CES 2017: voice, automation and emotion
This piece is a 500-word round-up of CES written for Campaign.
This year’s 50th-anniversary CES was the biggest yet, and reprised some familiar themes: TVs were thinner and bigger. Cars were digital platforms and autonomous driving was almost here. Virtual reality was more realistic, with flying rigs and haptic shoes. Sustainability had some prominent examples, from food recycling in the kitchen to slashing the environmental impact of making vehicles with 3D printing and local assembly. There was a connected/artificially intelligent everything: toothbrush, hairbrush, wearable breast pump, walking cane, bath tub, cot, bicycle, pillow and desk lamp, to name a few.
Voice was big news. Amazon’s Alexa was prominent even though Amazon stayed away from the show floor. It turned up integrated with Whirlpool’s domestic appliances; with Ford and Volkswagen cars; in the Nucleus intercom; in Martian watches. Although Amazon dominated (adding Alexa to your product is really easy), other vendors appropriated Apple’s Siri or Microsoft’s Cortana, or built their own, like Mattel’s “Echo for children”, Aristotle.
Home automation was also bigger than ever, in part driven by the availability of reliable voice control. Professional lighting vendor Lutron showed a customer-installable domestic product (controllable by Alexa, naturally). As well as voice control, Digital Strom showed clever use of cameras. For example, a camera linked to Microsoft’s cloud services for image recognition allows the sink to see your hands and give you water at a pleasant hand-washing temperature, or see a cup and fill it with cold water, stopping when it’s full. Domestic robots continue to mature: vacuum cleaners are well established; laundry aids like Laundroid and Foldimate are yet to prove themselves; appliances like Whirlpool’s washing machines use Amazon Dash Replenishment to re-order their own consumables, silently and unobtrusively.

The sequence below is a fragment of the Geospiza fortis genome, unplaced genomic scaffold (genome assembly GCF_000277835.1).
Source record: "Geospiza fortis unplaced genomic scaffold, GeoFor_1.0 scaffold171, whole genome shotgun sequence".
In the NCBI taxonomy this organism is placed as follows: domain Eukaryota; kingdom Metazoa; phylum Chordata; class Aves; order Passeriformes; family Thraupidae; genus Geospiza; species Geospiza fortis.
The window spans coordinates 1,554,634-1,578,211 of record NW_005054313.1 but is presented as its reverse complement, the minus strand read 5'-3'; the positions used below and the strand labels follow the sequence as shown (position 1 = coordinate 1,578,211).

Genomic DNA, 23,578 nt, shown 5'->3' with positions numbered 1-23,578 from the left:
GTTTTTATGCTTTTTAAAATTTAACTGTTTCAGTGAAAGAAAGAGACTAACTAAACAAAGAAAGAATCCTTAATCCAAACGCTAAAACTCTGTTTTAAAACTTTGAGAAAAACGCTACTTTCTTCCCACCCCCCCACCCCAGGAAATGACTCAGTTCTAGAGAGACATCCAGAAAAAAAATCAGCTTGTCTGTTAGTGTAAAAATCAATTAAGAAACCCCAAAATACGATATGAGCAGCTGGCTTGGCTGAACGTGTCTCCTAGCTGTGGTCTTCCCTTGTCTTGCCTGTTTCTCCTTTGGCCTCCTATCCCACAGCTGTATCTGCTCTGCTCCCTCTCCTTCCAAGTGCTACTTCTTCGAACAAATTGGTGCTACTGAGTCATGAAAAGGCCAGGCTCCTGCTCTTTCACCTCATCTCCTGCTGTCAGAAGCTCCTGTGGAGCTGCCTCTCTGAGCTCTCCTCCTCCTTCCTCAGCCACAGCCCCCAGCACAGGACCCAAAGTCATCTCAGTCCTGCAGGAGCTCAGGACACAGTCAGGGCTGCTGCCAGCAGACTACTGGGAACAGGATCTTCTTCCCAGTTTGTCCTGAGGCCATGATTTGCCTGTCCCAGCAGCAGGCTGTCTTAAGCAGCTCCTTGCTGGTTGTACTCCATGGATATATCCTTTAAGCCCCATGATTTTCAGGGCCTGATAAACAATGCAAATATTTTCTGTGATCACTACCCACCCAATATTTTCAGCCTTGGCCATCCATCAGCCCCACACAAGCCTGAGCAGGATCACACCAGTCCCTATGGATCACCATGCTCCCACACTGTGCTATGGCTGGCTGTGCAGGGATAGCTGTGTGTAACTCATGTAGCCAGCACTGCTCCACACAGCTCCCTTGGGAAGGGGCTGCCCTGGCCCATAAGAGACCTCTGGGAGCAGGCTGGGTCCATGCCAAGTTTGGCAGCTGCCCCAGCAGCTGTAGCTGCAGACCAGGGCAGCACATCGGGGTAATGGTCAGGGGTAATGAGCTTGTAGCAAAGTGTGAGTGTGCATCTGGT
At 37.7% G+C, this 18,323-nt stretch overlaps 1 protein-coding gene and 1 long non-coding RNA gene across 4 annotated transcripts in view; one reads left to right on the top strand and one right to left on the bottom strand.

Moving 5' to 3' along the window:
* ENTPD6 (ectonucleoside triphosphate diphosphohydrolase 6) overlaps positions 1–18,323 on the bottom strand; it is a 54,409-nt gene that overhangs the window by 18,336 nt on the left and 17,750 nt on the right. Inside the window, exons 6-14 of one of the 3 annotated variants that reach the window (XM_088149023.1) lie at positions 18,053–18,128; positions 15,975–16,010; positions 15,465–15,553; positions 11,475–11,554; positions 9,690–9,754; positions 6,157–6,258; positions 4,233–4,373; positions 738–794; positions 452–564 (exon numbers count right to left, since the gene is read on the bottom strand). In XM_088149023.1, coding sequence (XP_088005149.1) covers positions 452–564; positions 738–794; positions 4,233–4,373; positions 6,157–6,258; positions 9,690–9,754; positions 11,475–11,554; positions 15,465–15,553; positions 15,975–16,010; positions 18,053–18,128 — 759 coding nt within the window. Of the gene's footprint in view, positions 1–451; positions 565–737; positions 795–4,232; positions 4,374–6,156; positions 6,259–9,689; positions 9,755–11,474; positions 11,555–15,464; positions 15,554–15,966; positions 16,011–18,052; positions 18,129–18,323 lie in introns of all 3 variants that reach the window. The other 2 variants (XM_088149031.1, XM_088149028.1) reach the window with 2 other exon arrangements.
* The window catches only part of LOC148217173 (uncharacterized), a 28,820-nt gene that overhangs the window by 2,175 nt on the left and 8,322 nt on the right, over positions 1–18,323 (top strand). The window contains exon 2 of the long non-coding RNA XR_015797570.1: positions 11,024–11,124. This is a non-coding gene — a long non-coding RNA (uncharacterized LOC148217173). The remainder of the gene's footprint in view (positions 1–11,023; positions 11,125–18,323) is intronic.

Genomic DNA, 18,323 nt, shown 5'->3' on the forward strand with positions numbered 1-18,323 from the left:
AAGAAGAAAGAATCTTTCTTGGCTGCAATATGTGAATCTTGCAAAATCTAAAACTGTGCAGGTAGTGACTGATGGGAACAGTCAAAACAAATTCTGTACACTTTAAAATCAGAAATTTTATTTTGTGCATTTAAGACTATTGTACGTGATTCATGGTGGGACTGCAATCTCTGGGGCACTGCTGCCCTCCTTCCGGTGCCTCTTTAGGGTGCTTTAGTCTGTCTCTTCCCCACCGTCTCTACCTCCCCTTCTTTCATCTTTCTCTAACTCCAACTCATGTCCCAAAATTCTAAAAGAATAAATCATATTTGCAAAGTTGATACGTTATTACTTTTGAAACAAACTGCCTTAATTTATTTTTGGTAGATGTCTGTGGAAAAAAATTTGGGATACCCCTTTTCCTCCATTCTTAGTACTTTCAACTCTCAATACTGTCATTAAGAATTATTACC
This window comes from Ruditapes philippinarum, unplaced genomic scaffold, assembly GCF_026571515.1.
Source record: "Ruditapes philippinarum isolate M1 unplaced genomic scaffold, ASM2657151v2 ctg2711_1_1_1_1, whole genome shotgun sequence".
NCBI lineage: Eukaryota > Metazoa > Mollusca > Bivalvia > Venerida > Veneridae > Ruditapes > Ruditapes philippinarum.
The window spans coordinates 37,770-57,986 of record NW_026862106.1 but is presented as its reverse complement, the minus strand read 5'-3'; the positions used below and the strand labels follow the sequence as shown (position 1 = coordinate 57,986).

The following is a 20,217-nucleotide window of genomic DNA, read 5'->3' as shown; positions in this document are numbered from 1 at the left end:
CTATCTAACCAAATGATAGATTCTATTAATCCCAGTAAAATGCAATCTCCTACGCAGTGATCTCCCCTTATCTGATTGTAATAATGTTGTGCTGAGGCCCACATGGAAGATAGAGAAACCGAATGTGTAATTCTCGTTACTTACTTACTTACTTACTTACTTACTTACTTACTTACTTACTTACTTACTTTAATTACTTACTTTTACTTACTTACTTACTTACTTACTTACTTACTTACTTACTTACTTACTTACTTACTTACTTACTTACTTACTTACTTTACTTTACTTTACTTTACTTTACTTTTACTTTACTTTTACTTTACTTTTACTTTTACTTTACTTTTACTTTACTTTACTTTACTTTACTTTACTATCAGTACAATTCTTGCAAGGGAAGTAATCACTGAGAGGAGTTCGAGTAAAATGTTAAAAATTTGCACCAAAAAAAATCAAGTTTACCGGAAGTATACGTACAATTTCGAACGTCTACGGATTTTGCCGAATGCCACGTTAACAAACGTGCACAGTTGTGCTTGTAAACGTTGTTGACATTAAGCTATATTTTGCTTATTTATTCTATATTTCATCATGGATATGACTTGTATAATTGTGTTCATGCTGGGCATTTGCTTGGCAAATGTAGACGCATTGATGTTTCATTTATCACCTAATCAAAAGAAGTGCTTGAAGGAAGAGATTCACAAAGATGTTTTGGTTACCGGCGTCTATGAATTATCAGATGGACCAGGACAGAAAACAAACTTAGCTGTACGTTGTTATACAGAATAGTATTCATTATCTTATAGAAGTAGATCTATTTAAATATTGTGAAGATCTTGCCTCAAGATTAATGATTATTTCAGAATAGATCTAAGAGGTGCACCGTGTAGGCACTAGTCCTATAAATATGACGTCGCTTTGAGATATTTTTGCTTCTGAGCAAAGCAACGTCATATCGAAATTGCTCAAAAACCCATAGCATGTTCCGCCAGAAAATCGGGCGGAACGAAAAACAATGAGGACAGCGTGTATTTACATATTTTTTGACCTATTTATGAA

Voice and automation create a new environment at home. The interaction is ambient: we may check our phones 150 times a day; ambient voice eliminates the barrier of taking out the phone. The more successful interactions we have, the bigger a habit it becomes. Last year Google revealed that 20% of mobile searches are through voice. Sridhar Ramaswamy, Google’s SVP of Ads said that “one thing that we are all clear about is the days of three top text ads followed by ten organic results is a thing of the past in the voice first world.”
Riding on the back of these two, the biggest new wave at CES was emotion. The same research that has allowed companies like Affectiva to give marketers real-time analysis of people’s gut responses to their content is in a raft of companion robots (like Buddy, Yumii, Tapia, Woobo) whose main function is to be present in relationships with people. Honda’s HANA and, even more, Toyota’s Concept-愛i showed visions of deep, long-term relationships: Toyota’s car becomes part of the family.
The traditional creative craft of emotional storytelling in a short space and time has remained at the core of digital marketing, even as channels have proliferated and targeting improved. A world where machines are long-term individual actors in people’s social lives creates a genuinely new canvas.